With its wings and freedom to explore the borderless sky, we all once imagined being a bird traveling the world. But have you ever wondered, where do baby birds go when they leave the nest?
Well, it turns out they don’t go that far. Baby birds have undeveloped wings and aren’t fully capable of living on their own, so they often hop and wander in the bushes or on the ground close to their old home where their parents can keep watch.
Keep reading as we discuss more interesting facts about bird leaving the nest.
Table of Contents
- How Birds Are Called at Different Stages of Life
- Birds Leaving Nests – Facts You Should Know
How Birds Are Called at Different Stages of Life
First, let’s learn the terms for each bird’s life stages, shall we? Knowing them will make understanding the info below easier.
1. Birds that stay in the nest
- Hatchling – a 0-3 days old baby bird that recently hatches out from its egg. It often has closed eyelids and little to no feathers.
Just like an infant, they need a lot of care and support from their parents to survive as they have undeveloped bodies and restricted mobility.
- Nestling – a 3-13 days old baby. It has open eyes and tube-like feathers.
Just like a toddler, its body is starting to develop. The wings start to grow but are not strong enough for flying.
2. Birds that can leave the nest
- Fledgling – a 13 days or older baby bird that can leave the nest. It has a coat of loose feathers.
Just like a pre-schooler, fledglings are ready to explore the outside world. Their wings might not be that strong and long, but they can clumsily hop and walk.
- Immature/Subadult – a bird that is in between being adult and young but is reproductively capable. It has hard
Just like a teenager, their physique is getting more defined. To illustrate, the bald eagle is capable at this stage but still not considered an adult until its brown head turns white.
- Adult – a fully grown bird. Adult avians have bright and changeable plumage. These birds have fully developed bodies and wings and are now capable of becoming independent, much like an adult human.
Birds Leaving Nests – Facts You Should Know
Fact #1: Where birds go when leaving nests
So, where do fledglings go? They commonly go in the nearby trees and ground, depending on the species. For instance, the nearby ground is often where baby Robins go when they leave the nest.
Since baby birds are not yet fully grown, they prefer to be no more than 300 meters away from their nest. This makes them accessible to their parents for food and safety.
Considering that they are only a few meters away from their nest, it raises a question, do they return or do baby birds go back to the nest at night?
The answer is no, because they leave for good! They never return to their old nest as they outgrew it, and it was already messy by the time they departed.
However, they usually sleep near their nest in the bushes or trees. Many birds also like sleeping inside cavities or abandoned birdhouses to keep themselves safe at night.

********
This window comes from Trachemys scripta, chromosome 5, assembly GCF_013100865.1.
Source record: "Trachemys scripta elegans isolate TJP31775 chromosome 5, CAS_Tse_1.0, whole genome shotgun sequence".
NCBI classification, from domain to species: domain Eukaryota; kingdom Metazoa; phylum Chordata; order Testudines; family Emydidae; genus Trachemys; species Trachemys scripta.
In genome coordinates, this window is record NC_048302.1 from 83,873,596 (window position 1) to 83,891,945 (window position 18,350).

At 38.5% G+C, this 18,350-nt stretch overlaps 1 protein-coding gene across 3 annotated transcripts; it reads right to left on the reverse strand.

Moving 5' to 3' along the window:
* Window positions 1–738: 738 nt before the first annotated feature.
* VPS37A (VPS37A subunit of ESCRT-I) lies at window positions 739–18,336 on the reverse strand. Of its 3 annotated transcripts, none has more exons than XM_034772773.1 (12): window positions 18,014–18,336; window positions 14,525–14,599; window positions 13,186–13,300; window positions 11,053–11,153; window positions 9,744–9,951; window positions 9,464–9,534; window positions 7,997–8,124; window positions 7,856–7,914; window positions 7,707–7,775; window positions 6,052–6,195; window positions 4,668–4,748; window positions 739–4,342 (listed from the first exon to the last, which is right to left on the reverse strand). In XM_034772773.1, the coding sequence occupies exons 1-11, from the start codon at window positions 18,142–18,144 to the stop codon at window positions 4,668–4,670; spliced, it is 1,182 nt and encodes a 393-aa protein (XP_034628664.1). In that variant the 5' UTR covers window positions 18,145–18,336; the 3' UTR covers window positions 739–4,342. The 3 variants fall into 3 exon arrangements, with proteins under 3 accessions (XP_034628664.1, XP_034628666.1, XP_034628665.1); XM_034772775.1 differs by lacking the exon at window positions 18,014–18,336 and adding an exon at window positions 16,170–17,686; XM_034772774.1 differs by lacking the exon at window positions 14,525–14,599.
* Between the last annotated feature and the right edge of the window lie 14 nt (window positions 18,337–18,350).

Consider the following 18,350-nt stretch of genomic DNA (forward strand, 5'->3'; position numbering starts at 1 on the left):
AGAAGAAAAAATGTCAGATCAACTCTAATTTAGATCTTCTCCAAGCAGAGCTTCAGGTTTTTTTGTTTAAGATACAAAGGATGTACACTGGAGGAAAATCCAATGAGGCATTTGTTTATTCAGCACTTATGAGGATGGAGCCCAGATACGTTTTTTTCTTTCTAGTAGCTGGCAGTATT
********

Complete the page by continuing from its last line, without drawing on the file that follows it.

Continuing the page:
An interesting fact about birds sleeping is that they sleep half-awake! It sounds very tiring to us, but birds are accustomed to doing so. Importantly, this ability gives them the advantage to survive predators.
Fact #2: Traveling is a Survival Strategy
Contrary to popular belief, a bird’s nest is not the avian counterpart to human houses. Unlike our home, a nest is only a temporary place for the birds to lay their eggs and raise their hatchlings.
As the nestlings become louder, they also become an easier target for the predators. Aside from this danger, birds also need to avoid nest parasites and find food on their own.
Thus, a baby bird flying out of nest literally travels to live.
Fact #3: It take some time to leave
Different birds leave their nests at different periods of development. In general, fledglings leave their nest as early as 12 days old.
Songbirds are one type of avians that can leave their nest at the age of 12 days. However, large birds that grow slowly, like owls and bald eagles, spend up to three to six months in the nest before their first flight.
As fledglings transition into subadults, they go and venture out into the world even more. At this rate, the strength, beauty, and success of their flights increase.
Fact #4: Being alone doesn’t equate to being abandoned
It is true that the sky is a big world for these little creatures to explore. But when you see baby birds alone, don’t mistake them as being abandoned.
As baby birds leave their nest for the first time, they might look naturally weak and helpless. But don’t worry, as there is a high chance that their parents are already keeping an eye on them.
So whenever you see a fledgling, it is best to just leave it alone. However, if you notice that birds are in danger, you can hide them in a bush close by, or if they are injured, you can call for a veterinarian’s guidance.
In nature, fledglings proved that great things indeed start with small beginnings. They leave their nest not fully grown, not secured, and just stay near their nest in trees or bushes. But once they reach adulthood, they can fly smoother and farther.
Now, you know where do baby birds go when they leave the nest. We hope that you had a great time reading the facts of why, where, and how our feathered friends leave their nests and explore the world.
George and I became friends after a birdwatching trip with our new group. And we have been enjoying every adventure together. When he told me the idea of establishing a site that shares our experiences and fun, I immediately agreed. After trials and errors, here we have Thayerbirding.